Another way to use UV-C is to install the units close to the ceiling, carefully calculating what it’ll take to miss even the tallest people and being careful not to let the light scatter downwards. Fixtures of that sort cost a couple of thousand dollars each and can be used in waiting rooms, in corridors, and in other badly ventilated places where people gather or pass through and breathe. It sounds like they’ll reliably kill off any germs in their line of sight–but only in their line of sigh. So they clear the upper reaches of the room but not the lower ones.

We’re almost done here. Stay with me, because there’s another possibility, called far UV-C, which is on a different wavelength and don’t ask me about that, please. For reasons best known to itself and to people who actually understand this stuff, it hardly penetrates the outer layer of human skin and, at least in albino rats, doesn’t cause eye damage. If you’re an albino rat, this is good news. But it does still kill viruses and bacteria. So you could use it in a room full of people without worrying about how tall people are or how much of the aerosols they breasted out hang in the lower air. 

David Sliney, retired manager of the U.S. Army’s Laser and Optical Radiation Program said, “There is some evidence that it may even be more effective against airborne viruses” than other UV light. 

This is still in the range of may and some evidence, remember. And again, it only cleans what it can directly hit. The virus underneath your book? It’s safe. The virus hiding in your shadow? It’s safe until you move your shadow. But since most aerosols (and as it happens, the ones we need to worry about) will be floating around somewhere in the room’s air, it can reasonably be expected to unleash a wholesale viral slaughter.

If you’re planning to try this, you need a krypton-chlorine excimer lamp, but they have built-in problems, because they also generate light on a different wavelength–a damaging wavelength.

Back to the drawing board. 

You could filter the lamp–we’ll come back to that–or you could use a far UV-C LED lamp, which is a great idea except that they don’t exist yet, and that’s a problem. It all has to do with wavelengths and efficiency. Get the wavelength right and the efficiency falls off a cliff. Get the efficiency right and the wavelength’s wrong.

That drives us back to excimer lamps. The article I’m linking to expects them to be on the market by early 2021.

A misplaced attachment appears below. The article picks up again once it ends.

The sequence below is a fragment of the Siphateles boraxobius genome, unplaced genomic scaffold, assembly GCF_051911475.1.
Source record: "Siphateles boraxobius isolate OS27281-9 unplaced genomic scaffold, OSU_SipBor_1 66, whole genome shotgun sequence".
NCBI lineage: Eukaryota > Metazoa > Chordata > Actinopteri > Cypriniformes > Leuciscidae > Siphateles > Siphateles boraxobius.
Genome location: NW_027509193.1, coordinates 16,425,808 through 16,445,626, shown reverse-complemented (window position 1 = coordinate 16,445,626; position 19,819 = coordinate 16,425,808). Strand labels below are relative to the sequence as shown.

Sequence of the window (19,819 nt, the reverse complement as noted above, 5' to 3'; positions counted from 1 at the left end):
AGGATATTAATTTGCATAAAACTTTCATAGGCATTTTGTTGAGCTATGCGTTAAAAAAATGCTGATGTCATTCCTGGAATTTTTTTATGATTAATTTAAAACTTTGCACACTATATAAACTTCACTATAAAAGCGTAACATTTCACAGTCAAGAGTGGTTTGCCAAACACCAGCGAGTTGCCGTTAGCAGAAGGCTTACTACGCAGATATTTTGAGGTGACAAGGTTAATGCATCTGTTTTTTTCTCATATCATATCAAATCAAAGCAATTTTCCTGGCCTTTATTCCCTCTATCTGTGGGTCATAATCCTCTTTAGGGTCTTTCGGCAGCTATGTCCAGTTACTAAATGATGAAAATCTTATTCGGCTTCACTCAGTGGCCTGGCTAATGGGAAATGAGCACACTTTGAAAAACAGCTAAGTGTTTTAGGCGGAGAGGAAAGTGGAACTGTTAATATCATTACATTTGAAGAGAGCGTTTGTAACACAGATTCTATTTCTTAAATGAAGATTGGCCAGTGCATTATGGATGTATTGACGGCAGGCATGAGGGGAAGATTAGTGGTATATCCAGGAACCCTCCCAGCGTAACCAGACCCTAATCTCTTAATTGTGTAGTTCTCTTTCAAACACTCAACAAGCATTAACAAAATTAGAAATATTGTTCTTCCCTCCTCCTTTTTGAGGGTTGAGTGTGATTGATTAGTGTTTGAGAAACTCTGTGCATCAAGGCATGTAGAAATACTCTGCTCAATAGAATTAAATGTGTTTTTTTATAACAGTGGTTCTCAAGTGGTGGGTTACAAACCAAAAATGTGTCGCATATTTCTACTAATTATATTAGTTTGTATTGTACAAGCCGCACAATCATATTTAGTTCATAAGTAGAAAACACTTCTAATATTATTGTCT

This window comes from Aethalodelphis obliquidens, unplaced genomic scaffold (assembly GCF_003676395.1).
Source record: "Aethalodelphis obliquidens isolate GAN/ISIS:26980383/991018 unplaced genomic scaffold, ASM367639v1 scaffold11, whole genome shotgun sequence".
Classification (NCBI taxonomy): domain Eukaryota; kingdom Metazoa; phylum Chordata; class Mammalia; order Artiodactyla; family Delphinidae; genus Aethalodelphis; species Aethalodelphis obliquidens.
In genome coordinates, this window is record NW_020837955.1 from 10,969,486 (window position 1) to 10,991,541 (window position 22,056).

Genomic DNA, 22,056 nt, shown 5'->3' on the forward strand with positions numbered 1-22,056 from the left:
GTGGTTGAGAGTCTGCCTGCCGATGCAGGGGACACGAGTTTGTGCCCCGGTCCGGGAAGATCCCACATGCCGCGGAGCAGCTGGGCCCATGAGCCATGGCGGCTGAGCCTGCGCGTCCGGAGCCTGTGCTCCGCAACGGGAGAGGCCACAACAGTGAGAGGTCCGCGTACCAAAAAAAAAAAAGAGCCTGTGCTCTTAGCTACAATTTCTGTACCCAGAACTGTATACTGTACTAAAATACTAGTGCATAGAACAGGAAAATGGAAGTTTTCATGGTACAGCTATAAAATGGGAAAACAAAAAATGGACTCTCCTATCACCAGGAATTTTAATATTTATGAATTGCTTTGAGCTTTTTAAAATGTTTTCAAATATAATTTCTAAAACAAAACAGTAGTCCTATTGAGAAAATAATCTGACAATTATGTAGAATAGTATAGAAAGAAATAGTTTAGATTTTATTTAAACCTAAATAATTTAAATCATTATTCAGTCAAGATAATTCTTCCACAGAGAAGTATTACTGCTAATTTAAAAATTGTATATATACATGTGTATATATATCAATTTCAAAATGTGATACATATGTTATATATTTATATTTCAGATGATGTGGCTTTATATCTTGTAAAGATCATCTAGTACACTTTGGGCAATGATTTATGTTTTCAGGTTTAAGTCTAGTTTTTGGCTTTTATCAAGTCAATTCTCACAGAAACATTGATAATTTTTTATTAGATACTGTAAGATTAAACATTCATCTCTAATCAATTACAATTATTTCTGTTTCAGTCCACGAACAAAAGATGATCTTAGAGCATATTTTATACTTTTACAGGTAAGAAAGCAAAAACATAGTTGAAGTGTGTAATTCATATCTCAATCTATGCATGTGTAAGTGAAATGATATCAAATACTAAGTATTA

Hang on. This is early 2021. You could even argue that it’s late-early 2021. So–as my brother used to ask on car trips–are we there yet? 

Sort of. I asked Lord Google about filtered excimer lamps, and after leading me through some odd corners of the internet, including one involving fishpond sterilizers, I did find some. I think. But first I found some box-like gizmos that draw air in, sterilize it, and breathe it back out so that humans aren’t exposed to UV-C but the virus is.  

I also found a “far UV-C excimer lamp module for microbial reduction applications.” It cleans surfaces and air, it can be used in occupied and unoccupied rooms, and I’m sure the website says how much it costs somewhere but believe me, they’re not leading with that information. Let’s assume it’s expensive, but then so’s death.

In spite of the limited offerings on the internet, the article I’ve drawn most of my information from (it’s published by the IEEE Spectrum) says that “the current pandemic may yet come and go before the world has rolled out germicidal UV broadly enough to make a big impact. And so experts are already planning for the next dangerous pathogen, and when it comes, they hope to greet it with a phalanx of UV air purifiers and surface sterilizers in hospitals, airports, public transit, offices, schools, nursing homes, stores, restaurants, elevators, and elsewhere. The ubiquity of UV technology should make it much harder for an outbreak to spread, perhaps preventing a lethal contagion from ever becoming a pandemic.”

If–like me–you’re wondering what IEEE stands for, it stands for IEEE. You may have to join before they’ll tell you anything more than name, rank, and serial number. It’s a technical professional organization that’s interested in technology. And professionalism. And sounds like the scream of someone falling off a cliff: I-EEEEEEEEEEEEEeeee.

Oh, hell, I don’t know what it does, but it’s big. At least compared to other technical professional organizations. 

By way of a second source, you can find a fairly small bit about it from the FDA–the U.S. Food and Drug Administration.

37 thoughts on “Art v. Covid: Round one goes to the opera singers

  1. I love the opera story, not least because it shows that the arts are important in ways people who want to cut back spending on them don’t understand. I shall have a smile on my face all day at the thought of doctors prescribing singing to their patients.

    Liked by 2 people

  2. Wow, this article hits home on all fronts. First thanks for the shout out on far-uvc. I am currently writing another article which gets into the history of battling communicable diseases relating to hygiene. I have already written an article explaining the science of UV light;